may include rare earths
extraction as part of its lunar exploration programme to 2025, following the
publication of a report on the practicality of such a project by scientists at Moscow
State University (MSU).
|The Moon is being eyed as a potential source of rare earths by Russia's Federal Space Agency (source: Henrik M F, via Flickr). |
of Moon surface samples, which include rare earth minerals, may turn out to be
economically viable in the near future,” said Vladislav Shevchenko, head of research
on the Moon and planets at MSU’s State Astronomical Institute.
to Shevchenko, the surface of the Moon contains high concentrations of rare
earth elements thanks to impacts from asteroids, which are often rich in
minerals. Shevchenko’s team at MSU explained that many asteroids had collided
with the Moon at speeds of less than 12km per second, which is slow in cosmic
terms, meaning that these stellar objects are not evaporated on impact, strewing
the surface with mineralised craters.
next few years, all scheduled Moon flights will focus on its southern polar
region, where low-temperature reservoirs of rare earths, as well as unknown volatile
substances, have been detected,” the MSU scientists said.
minerals could not been found in the other areas, because of the large
temperature fluctuations in different parts of the Moon. During the day, the equatorial
regions heat up to temperatures of 130-150°C. In the polar regions, there are the
so-called cold traps for these minerals, which preserve them for quite long
of the lunar rotational axis in space is such that, in the polar regions of the
Moon, solar rays are propagating tangentially to the surface, creating a shadow
where the rays never fall,” Shevchenko said.
studies have shown that asteroid craters in cold traps contain rare earths,
such as scandium, erbium, prometium, terbium and number of others. They may also
contain lithium, gold and platinum group metals, as well as some unknown substances.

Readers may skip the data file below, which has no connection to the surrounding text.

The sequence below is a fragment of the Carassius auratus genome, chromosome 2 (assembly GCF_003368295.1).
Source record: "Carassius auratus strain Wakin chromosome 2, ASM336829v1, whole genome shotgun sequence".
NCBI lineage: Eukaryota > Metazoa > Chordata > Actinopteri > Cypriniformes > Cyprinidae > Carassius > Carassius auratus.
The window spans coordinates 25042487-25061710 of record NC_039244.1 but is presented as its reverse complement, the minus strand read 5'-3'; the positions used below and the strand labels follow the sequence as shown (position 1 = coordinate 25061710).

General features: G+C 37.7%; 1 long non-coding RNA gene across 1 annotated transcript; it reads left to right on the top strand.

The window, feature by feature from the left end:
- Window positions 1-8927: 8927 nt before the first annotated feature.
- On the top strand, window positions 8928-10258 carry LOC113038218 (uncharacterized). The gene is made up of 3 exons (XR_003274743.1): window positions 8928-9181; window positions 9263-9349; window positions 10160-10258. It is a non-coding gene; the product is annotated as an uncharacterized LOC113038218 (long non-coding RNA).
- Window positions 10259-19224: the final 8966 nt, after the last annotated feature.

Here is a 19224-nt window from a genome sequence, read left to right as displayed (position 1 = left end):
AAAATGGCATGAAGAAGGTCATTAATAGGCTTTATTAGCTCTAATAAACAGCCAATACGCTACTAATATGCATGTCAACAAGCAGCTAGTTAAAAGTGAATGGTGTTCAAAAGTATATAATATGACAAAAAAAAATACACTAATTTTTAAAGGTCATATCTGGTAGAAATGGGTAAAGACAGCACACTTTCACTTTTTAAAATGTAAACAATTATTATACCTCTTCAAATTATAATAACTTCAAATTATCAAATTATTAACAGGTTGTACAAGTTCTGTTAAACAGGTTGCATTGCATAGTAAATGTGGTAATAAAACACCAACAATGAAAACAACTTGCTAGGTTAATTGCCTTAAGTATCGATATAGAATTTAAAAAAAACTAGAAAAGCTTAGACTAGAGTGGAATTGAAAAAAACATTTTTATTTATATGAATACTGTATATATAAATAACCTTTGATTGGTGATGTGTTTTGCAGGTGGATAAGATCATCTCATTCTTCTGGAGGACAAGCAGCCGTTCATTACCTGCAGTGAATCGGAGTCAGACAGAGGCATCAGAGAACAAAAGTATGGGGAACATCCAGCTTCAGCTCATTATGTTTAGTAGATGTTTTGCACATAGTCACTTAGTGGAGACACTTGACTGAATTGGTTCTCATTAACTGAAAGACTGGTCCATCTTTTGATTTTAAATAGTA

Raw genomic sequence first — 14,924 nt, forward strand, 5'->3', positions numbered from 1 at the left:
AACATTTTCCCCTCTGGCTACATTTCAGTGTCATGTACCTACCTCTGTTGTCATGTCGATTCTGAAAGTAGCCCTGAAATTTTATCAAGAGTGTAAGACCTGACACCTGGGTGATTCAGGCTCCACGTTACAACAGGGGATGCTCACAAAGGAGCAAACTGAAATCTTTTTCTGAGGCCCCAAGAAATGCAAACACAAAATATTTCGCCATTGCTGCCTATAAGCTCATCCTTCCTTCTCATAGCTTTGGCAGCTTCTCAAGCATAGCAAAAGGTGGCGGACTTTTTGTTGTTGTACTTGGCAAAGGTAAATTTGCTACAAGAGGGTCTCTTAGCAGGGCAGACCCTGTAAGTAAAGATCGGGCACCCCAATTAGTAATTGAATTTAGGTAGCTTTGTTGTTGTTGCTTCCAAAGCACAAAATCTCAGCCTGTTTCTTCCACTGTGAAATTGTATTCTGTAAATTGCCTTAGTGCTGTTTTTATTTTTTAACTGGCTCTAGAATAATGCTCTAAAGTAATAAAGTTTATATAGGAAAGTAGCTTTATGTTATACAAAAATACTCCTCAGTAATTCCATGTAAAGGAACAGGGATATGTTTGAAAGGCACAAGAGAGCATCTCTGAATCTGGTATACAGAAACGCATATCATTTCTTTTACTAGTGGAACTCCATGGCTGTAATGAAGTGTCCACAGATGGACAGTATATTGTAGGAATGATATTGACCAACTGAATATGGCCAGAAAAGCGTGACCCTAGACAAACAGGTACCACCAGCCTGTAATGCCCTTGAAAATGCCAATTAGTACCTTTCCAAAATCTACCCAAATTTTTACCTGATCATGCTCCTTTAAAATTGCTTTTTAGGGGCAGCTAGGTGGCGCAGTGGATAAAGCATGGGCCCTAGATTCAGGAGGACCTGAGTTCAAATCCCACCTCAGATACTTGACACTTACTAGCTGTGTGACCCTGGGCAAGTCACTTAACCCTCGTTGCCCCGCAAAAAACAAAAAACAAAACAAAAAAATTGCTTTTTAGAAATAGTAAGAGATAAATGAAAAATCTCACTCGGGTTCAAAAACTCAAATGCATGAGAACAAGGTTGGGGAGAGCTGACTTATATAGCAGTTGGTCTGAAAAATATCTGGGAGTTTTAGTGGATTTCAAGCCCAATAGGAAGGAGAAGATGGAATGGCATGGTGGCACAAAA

at MSU believe that searching for rare earths outside the Moon’s polar regions
would be difficult and pointed out that only elements available at surface
would be cost-effective to recover.
extracting rare earths from the Moon is theoretically feasible, the MSU
scientists admit such an undertaking would not be easy. Aside from practical
obstacles, prior to launching any commercial activity on the Moon, Russia will
have to get other countries to agree to the plan, under existing international
agreements regarding rights to the Moon.
given the current weak state of rare earths prices, the cost of developing he technology needed to mine Moon minerals is likely to be much higher than
any potential profit.
to Yuri Makarov, head of the strategic planning department at the Russian
Federal Space Agency, the overall cost of Russia’s planned Moon exploration
program is close to $2.5bn.
technology could be successfully developed to exploit minerals on the Moon,
there would be a case for constructing a Russian Moon Station, but this would
add significantly to the cost of the lunar programme, he said.
space equipment that could deliver Moon soil at a capacity of 10 tonnes per
flight would cost at least additional $2-3bn, according to estimates by Russian
space flight analysts.
immediate task is to create new modern space vehicles which will be able to
land in targeted locations,” Shevchenko said. “The Russian Scientific and
Production Association is already working on these systems. Ideally, these
devices should be tested by landing them in cold traps, but so far this has not
been possible, because the vehicles are powered by solar panels and therefore
need to be in the direct line of the sun,” he added.
present, the scheme does not look likely to take off any time soon. Due to the
current economic crisis in Russia, the country’s government last year cut
funding for its lunar exploration programme, leading the Russian Federal Space
Agency to delay manned flights to the satellite.
scientists believe that the viability of extracting rare earths from the Moon
will largely depend on global prices for the minerals. Today, prices are as low
as $1.5/kg for the lowest value elements, like cerium, and up to $250 for more
valuable minerals like dysprosium.
industry observers are confident that prices will rise, which could make Moon
mining a profitable proposition, however it remains unclear when this will